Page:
Canada: A Bankrupt Can't Escape A Judgment For Sexual Assault

Last Updated: June 9 2014
Article by Elizabeth K.P. Grace and Anna Matas

This blog was originally published on Slaw.

Under most circumstances, an order of discharge releases a bankrupt person from all debts. There are, however, exemptions that have been legislated to ensure that a bankrupt party does not escape a debt arising from certain morally blameworthy actions. For example, an order of discharge does not release a bankrupt person from any debt arising from an award of damages by a court in civil proceedings stemming from "bodily harm intentionally inflicted, or sexual assault": Bankruptcy and Insolvency Act, RSC 1985, c B-3 (the "BIA"), section 178(1)(a.1)(i).

The case law is clear these exceptions are based on social policy considerations which prioritize a victim's right to obtain compensation over a bankrupt's right to be free of debts following discharge. Parliament has made a policy decision that a bankrupt should not be allowed to raise the shield of his or her general discharge against judgment creditors who hold judgments grounded on reprehensible conduct: Simone v. Daley (1999), 43 O.R. (3d) 511 (ONCA).

The Ontario Court of Appeal recently weighed in on the "bodily harm intentionally inflicted" portion of section 178(1)(a.1)(i) in Dickerson v. 1610396 Ontario Inc. (2013 ONCA 653). It held section 178(1)(a.1)(i) applies where there is direct proof of intentional infliction of harm or where such intent can be reasonably inferred on the facts. In Dickerson, the defendant ran up to the plaintiff and punched him in the head with a closed fist, hard enough to cause the plaintiff to lose consciousness and fall to the ground. The plaintiff suffered a significant brain injury resulting in permanent disability. A jury awarded over a million dollars in damages to the plaintiff.

As a result of the judgment, the defendant declared bankruptcy, which had the effect of automatically staying the enforcement of the million dollar judgment against him. The plaintiff brought a motion to lift the stay and for declarations that the stay did not operate with respect to enforcement of judgment, that the judgment was an award of damages for bodily harm intentionally inflicted pursuant to section 178(1)(a.1) of the BIA, and that the judgment survived bankruptcy and was not a debt released by order of discharge.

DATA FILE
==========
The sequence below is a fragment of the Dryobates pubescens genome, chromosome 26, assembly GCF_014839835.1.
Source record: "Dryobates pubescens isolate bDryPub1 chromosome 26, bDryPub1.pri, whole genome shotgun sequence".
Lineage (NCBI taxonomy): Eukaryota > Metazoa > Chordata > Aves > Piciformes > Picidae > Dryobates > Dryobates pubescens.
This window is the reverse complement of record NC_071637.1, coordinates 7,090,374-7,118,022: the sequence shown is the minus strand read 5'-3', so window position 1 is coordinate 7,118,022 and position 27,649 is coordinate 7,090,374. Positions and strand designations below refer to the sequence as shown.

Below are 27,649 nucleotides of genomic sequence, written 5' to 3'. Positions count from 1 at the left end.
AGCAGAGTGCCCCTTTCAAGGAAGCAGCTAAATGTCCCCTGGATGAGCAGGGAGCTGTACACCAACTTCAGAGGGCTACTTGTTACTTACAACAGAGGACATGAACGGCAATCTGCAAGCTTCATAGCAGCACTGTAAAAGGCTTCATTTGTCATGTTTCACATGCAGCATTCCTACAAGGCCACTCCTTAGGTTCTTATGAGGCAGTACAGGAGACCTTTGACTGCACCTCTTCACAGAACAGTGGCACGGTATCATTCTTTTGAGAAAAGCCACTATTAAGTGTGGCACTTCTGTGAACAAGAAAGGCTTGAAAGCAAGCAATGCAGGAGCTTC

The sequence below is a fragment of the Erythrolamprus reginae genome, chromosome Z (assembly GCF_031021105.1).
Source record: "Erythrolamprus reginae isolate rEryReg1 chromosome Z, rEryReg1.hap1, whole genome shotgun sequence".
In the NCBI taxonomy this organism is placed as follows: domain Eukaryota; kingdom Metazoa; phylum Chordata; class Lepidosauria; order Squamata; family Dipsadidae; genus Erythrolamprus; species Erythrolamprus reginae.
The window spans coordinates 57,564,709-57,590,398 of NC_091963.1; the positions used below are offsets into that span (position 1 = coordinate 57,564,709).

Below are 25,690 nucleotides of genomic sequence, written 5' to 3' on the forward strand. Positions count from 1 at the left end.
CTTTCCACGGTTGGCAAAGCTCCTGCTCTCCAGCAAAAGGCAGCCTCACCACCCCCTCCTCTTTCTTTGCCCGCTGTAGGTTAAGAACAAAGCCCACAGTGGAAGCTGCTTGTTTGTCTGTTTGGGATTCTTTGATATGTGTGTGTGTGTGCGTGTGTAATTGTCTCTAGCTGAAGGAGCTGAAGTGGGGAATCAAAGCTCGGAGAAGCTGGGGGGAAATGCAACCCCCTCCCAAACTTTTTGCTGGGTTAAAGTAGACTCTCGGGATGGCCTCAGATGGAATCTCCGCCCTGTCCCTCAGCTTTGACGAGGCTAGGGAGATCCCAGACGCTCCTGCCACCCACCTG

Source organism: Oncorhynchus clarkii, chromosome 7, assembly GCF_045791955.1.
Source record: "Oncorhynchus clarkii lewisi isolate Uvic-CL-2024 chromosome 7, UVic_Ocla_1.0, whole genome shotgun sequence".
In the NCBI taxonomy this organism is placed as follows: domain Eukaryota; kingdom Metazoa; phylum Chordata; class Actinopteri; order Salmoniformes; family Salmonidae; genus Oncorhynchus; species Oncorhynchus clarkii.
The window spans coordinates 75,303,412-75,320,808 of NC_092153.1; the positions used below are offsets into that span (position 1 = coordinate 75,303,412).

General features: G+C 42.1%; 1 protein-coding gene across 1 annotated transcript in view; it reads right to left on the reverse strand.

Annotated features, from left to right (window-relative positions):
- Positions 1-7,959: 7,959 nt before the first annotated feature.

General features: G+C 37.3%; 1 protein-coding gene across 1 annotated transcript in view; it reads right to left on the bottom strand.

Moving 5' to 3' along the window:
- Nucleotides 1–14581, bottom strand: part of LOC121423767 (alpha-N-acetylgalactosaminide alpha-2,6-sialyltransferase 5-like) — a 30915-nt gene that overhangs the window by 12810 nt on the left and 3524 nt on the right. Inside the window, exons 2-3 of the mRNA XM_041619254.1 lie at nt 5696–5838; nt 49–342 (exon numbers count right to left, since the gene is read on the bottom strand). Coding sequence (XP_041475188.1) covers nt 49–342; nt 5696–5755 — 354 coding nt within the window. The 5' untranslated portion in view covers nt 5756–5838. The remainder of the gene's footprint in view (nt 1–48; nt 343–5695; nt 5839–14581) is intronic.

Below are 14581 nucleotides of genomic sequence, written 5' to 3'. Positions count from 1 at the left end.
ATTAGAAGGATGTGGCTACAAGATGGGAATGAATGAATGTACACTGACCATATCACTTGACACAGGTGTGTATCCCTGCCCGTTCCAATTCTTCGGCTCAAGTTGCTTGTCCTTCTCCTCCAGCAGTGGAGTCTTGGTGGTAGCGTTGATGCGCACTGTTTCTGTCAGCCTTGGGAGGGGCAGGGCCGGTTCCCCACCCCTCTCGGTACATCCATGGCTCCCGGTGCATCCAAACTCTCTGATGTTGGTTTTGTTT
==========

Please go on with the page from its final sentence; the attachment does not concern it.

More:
A judge of the Ontario Superior Court ruled that, despite the jury finding that the defendant "deliberately punched the plaintiff in the head", the defendant did not "set out to intentionally injure" the plaintiff. The judge dismissed the motion to lift the stay, thereby frustrating the plaintiff's attempts to collect the million dollar damages award.

The Ontario Court of Appeal, however, overturned this decision. It did so on the basis that the plaintiff was required only to demonstrate "bodily harm intentionally inflicted". The plaintiff in Dickerson was not required to prove the circumstances in which the bodily harm he sustained met a certain level of offensiveness to social mores to justify withholding the protections of bankruptcy. He was merely required to prove the harmful act was done with specific intent to injure.

Courts have held there was a specific intent to injury in cases where a bankrupt intentionally drove his car into his daughter and her boyfriend: Sangha, Re, 2004 BCSC 799; where a bankrupt husband assaulted his wife: Winfield v. Lomas, 2008 BCSC 1636; and where a bankrupt party struck another person in the head with a baseball bat at a New Year's Eve party: Matthew v. Tattrie, 2009 BCSC 263. A criminal conviction is not required to demonstrate that the harmful act was done with the specific intent to injure.

However, the specific intent to injure has been found lacking in cases where intentional acts have unexpected consequences, such as psychological injuries resulting in physical symptoms. For example, a claim for malicious prosecution against a bankrupt which caused the judgment creditor mental suffering that manifested in physical symptoms was held not fall within section 178(1)(a.1)(i) because "the action giving rise to the harm must have had the harm itself as its goal": Floros v. Mueller, 2003 SKQB 513. Similarly, in a defamation case, the victim suffered dizziness and vertigo as a result of the defamation. However, the court found that the bankrupt had not intentionally inflicted bodily harm on the victim: Marshall, Re, 2001 CanLII 28287 (ON SC).

Importantly, the caveat that damages must be "intentionally inflicted" does not apply to sexual assault. Section 178(1)(a.1) clearly and unambiguously exempts judgments based on "sexual assault" from the bankrupt's order of discharge. This is critical, as failing to protect all damages arising from a sexual assault, whether intentionally inflicted or otherwise, would run counter to the social policy underlying section 178(1)(a.1).

Although this issue has not yet received direct judicial attention, in a recent case in British Columbia, a judge refused to stay proceedings based on a claim that the plaintiff was sexually assaulted and surreptitiously videotaped by her step-father when she was 18. The step-father pleaded guilty to criminal charges of sexual assault and then filed for bankruptcy. The judge in that case lifted the stay of proceedings on the basis that, regardless of whether the claim based on videotaping would survive the bankruptcy, it was connected to the sexual assault claim and, "it is clear that the claim for sexual assault would, under section 178(1) [of the BIA] survive a discharge of bankruptcy": Lundahl v. Poilievre, 2013 BCSC 1628.